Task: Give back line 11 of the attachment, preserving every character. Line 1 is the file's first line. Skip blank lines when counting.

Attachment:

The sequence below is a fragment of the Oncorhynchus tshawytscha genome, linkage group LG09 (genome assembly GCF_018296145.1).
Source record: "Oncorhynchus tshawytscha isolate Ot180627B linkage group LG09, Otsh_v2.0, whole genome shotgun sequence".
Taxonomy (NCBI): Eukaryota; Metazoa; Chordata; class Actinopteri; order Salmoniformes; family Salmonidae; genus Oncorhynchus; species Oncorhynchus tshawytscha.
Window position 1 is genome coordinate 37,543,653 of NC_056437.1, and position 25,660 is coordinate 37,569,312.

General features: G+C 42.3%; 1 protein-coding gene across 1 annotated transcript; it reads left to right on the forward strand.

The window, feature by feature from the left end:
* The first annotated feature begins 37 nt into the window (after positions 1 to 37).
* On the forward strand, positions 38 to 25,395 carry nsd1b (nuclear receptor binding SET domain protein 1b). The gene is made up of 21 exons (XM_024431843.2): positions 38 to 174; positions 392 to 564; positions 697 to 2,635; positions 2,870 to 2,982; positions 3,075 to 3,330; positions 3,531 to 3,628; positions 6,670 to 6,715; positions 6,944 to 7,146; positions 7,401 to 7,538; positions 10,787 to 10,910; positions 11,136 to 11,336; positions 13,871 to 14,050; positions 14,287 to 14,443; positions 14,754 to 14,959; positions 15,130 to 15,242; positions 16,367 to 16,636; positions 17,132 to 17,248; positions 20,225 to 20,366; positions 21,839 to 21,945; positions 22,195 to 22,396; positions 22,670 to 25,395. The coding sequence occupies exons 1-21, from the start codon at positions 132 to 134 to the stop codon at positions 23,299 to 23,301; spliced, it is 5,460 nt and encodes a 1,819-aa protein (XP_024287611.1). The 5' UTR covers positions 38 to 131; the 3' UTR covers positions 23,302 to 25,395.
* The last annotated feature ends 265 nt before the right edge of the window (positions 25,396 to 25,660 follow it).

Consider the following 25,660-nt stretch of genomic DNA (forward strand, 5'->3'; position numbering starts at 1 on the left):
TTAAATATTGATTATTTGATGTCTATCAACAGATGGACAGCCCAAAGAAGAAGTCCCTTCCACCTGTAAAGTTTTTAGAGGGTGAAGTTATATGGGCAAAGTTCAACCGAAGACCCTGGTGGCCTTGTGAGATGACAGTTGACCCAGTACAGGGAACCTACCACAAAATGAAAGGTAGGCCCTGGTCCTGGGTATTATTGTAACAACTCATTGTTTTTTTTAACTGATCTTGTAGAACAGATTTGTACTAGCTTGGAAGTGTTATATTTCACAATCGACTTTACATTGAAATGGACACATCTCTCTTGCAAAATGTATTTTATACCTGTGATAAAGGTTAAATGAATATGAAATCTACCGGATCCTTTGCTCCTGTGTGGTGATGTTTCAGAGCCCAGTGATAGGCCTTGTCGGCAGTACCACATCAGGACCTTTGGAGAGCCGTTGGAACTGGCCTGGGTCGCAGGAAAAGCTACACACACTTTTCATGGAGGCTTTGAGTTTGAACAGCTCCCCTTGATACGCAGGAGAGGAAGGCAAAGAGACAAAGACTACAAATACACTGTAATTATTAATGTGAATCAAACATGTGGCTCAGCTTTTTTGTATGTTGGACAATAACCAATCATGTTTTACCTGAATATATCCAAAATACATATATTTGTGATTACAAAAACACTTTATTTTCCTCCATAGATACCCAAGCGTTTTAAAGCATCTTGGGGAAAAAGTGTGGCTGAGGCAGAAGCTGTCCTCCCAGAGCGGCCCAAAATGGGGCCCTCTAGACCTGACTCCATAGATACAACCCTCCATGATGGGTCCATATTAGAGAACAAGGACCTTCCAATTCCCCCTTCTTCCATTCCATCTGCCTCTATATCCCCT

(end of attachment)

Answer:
TTAAATATTGATTATTTGATGTCTATCAACAGATGGACAGCCCAAAGAAGAAGTCCCTTCCACCTGTAAAGTTTTTAGAGGGTGAAGTTATATGGGCAAAGTTCAACCGAAGACCCTGGTGGCCTTGTGAGATGACAGTTGACCCAGTACAGGGAACCTACCACAAAATGAAAGGTAGGCCCTGGTCCTGGGTATTATTGTAACAACTCATTGTTTTTTTTAACTGATCTTGTAGAACAGATTTGTACTAGCTTGGAAGTGTTATATTTCACAATCGACTTTACATTGAAATGGACACATCTCTCTTGCAAAATGTATTTTATACCTGTGATAAAGGTTAAATGAATATGAAATCTACCGGATCCTTTGCTCCTGTGTGGTGATGTTTCAGAGCCCAGTGATAGGCCTTGTCGGCAGTACCACATCAGGACCTTTGGAGAGCCGTTGGAACTGGCCTGGGTCGCAGGAAAAGCTACACACACTTTTCATGGAGGCTTTGAGTTTGAACAGCTCCCCTTGATACGCAGGAGAGGAAGGCAAAGAGACAAAGACTACAAATACACTGTAATTATTAATGTGAATCAAACATGTGGCTCAGCTTTTTTGTATGTTGGACAATAACCAATCATGTTTTACCTGAATATATCCAAAATACATATATTTGTGATTACAAAAACACTTTATTTTCCTCCATAGATACCCAAGCGTTTTAAAGCATCTTGGGGAAAAAGTGTGGCTGAGGCAGAAGCTGTCCTCCCAGAGCGGCCCAAAATGGGGCCCTCTAGACCTGACTCCATAGATACAACCCTCCATGATGGGTCCATATTAGAGAACAAGGACCTTCCAATTCCCCCTTCTTCCATTCCATCTGCCTCTATATCCCCT